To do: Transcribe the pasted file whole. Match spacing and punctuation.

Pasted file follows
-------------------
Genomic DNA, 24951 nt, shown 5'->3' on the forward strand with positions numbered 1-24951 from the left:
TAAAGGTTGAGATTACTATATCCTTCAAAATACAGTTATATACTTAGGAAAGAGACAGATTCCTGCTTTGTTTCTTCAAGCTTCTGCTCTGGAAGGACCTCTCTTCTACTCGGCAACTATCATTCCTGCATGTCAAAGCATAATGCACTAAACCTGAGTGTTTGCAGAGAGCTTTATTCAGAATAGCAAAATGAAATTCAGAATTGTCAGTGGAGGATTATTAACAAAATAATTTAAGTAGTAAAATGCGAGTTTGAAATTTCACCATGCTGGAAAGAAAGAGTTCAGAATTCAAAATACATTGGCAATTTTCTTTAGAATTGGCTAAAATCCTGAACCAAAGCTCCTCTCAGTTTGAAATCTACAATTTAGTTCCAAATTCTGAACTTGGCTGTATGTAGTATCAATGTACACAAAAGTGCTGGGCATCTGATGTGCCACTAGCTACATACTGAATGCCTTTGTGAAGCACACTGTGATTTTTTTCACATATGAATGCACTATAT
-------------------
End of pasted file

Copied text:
Genomic DNA, 24951 nt, shown 5'->3' on the forward strand with positions numbered 1-24951 from the left:
TAAAGGTTGAGATTACTATATCCTTCAAAATACAGTTATATACTTAGGAAAGAGACAGATTCCTGCTTTGTTTCTTCAAGCTTCTGCTCTGGAAGGACCTCTCTTCTACTCGGCAACTATCATTCCTGCATGTCAAAGCATAATGCACTAAACCTGAGTGTTTGCAGAGAGCTTTATTCAGAATAGCAAAATGAAATTCAGAATTGTCAGTGGAGGATTATTAACAAAATAATTTAAGTAGTAAAATGCGAGTTTGAAATTTCACCATGCTGGAAAGAAAGAGTTCAGAATTCAAAATACATTGGCAATTTTCTTTAGAATTGGCTAAAATCCTGAACCAAAGCTCCTCTCAGTTTGAAATCTACAATTTAGTTCCAAATTCTGAACTTGGCTGTATGTAGTATCAATGTACACAAAAGTGCTGGGCATCTGATGTGCCACTAGCTACATACTGAATGCCTTTGTGAAGCACACTGTGATTTTTTTCACATATGAATGCACTATAT